I hear people in publishing say, all the time, things like "You could have the best story in the world but if I see typos and bad sentence structure right off the bat I'm going to pass." Apparently that's not always true.
Typos? Goodness, no! It's not true. It's not even close to true. For me. Maybe there are agents out there who read with a proverbial red pen in hand at all times, but I very much doubt that's the majority. In a query letter, sure, it will make me respect you a little less. (However, if you use advanced punctuation correctly, or--be still my little heart, a comma-dash--I'll immediately like you.)
Bad sentence structure...well, that's a little more difficult. We are, after all, trying to make an educated guess about the writing in your manuscript. One bad sentence among many great ones will most likely not ruin your chances--but, of course, it's not advisable.
Errors are much worse in queries than in partials, manuscripts and proposals. First of all, they're shorter, so a problem is easier to spot. Second, they're your first impression--you really, really, really should try to get it right.
But here's the other side of that. Allow me to share something remarkably unfair about publishing. Let's say that you've spent the last five years writing a book that is without a single error. You've combed that thing so closely, you would bet your favorite pen, your beloved desk and your computer on its being error-free.
Then an author of absurd talent hands in a draft that has typos, misspellings, and errors. It needs line edits and big edits (take out this character, re-order those scenes, cut 100 of your 500 pages).
And their book gets accepted. Yours doesn't.
Fortunately or unfortunately, line edits are easy to fix. That special something that makes a book, well, glow? That makes it moving and new and exciting and enjoyable and seem to radiate potential?
Not so easy to add.
(Can you imagine? I'd love it if Microsoft Word--or even Clippy--had an, "It looks like you're writing a pitch letter. Click below to make it glow!" tip.)
That said, the absurdly talented writer would still get rejections--lots of them. As I've mentioned before, there are agents who just won't bother with doing edits, or won't do heavy edits. We're always doing a mental calculation--how much we like the piece versus how much work it would be for us to get it into salable form.
We'd have to like something a lot if it's going to get that much work from us. Keep in mind that we're working on spec--we're taking a risk (of time--sometimes months) to work on your book, never knowing for sure if it'll actually sell and we'll get paid until after all our editorial work is done.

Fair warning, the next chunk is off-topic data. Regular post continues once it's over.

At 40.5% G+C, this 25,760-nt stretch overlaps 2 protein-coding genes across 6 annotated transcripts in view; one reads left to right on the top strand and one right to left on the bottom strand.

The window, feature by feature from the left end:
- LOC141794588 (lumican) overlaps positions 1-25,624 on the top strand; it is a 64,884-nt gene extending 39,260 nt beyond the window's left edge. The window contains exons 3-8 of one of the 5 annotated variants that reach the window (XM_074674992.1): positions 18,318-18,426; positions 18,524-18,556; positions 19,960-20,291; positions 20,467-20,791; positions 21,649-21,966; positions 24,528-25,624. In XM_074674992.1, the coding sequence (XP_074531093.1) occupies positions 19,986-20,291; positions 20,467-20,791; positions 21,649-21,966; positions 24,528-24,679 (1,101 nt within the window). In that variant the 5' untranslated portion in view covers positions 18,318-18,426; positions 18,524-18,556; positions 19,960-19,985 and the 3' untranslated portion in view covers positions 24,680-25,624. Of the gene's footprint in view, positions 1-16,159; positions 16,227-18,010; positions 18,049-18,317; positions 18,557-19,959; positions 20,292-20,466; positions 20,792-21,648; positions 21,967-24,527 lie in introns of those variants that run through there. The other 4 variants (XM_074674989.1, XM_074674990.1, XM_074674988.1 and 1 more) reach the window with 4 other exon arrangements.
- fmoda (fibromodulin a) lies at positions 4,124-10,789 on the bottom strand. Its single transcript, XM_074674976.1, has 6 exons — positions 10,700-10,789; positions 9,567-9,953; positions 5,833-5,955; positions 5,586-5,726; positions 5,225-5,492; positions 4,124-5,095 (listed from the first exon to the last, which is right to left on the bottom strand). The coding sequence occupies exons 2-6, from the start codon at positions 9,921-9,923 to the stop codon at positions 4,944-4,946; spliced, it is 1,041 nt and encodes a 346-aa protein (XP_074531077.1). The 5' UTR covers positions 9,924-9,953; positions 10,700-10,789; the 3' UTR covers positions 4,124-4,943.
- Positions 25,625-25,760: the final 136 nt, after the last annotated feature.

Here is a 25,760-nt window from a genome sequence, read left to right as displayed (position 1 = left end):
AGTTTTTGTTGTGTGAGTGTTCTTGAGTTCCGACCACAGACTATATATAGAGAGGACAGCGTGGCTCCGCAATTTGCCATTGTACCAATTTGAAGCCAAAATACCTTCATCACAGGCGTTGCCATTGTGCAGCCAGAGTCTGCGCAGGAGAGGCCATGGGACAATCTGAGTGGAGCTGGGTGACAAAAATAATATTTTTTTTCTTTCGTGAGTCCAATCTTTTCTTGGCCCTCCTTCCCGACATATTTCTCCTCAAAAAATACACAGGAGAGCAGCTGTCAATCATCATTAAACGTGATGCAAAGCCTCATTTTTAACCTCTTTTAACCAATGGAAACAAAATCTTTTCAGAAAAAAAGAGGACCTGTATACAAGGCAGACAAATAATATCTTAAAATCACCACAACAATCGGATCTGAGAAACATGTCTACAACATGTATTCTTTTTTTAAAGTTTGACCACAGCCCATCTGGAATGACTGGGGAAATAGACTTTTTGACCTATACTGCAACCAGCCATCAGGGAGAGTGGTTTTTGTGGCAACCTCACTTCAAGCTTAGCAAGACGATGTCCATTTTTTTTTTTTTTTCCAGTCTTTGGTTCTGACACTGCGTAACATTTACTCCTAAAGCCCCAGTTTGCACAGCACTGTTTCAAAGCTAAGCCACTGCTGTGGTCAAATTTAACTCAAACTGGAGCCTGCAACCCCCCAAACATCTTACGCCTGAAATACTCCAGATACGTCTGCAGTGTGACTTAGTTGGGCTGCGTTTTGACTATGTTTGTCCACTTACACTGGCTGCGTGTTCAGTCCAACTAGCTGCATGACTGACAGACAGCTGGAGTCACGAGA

I've seen books at publishing houses--in fact, as an intern, I was given first pass at some of the corrections--that would make a smart sixth grader (or, well, me as a sixth grader) cry. Wrong form of "its/it's/there/their" everywhere--horrible, seemingly random comma placement--misspellings on every page. But the message and its information (it was nonfiction) were, overall, very good--and, believe it or not, there were some amazing sentences in there.
I saw the completed version in a bookstore many months later. Every error fixed. Looked like a very smart book. Very strange experience.
So, no. We'll lose some respect for you if you don't bother to learn that commas and semicolons are not interchangeable. It does lessen your chances of getting a Yes. If an agent is on the fence about a book--we seem to spend a lot of time on fences, since it's a business with few absolutes--and your manuscript is filled with errors, it's certainly not going to help.
For whatever reason, the best writers usually also have the best grasp of the language. They are also usually humble, and just seem just, well, nice over email.
But is an error an automatic rejection in a partial or proposal? No. Not at all.
For more on Clippy (Microsoft Word's paperclip-shaped assistant), this is Wait, Wait, Don't Tell Me!'s piece, "Clippy Must Die." Note that it gets very, very funny around 2:00, so go ahead and fast-forward. Turn up the sound! Also note what Clippy comes up with at minute 3:03. ("It looks like you're trying to write a novel. Would you like me to...")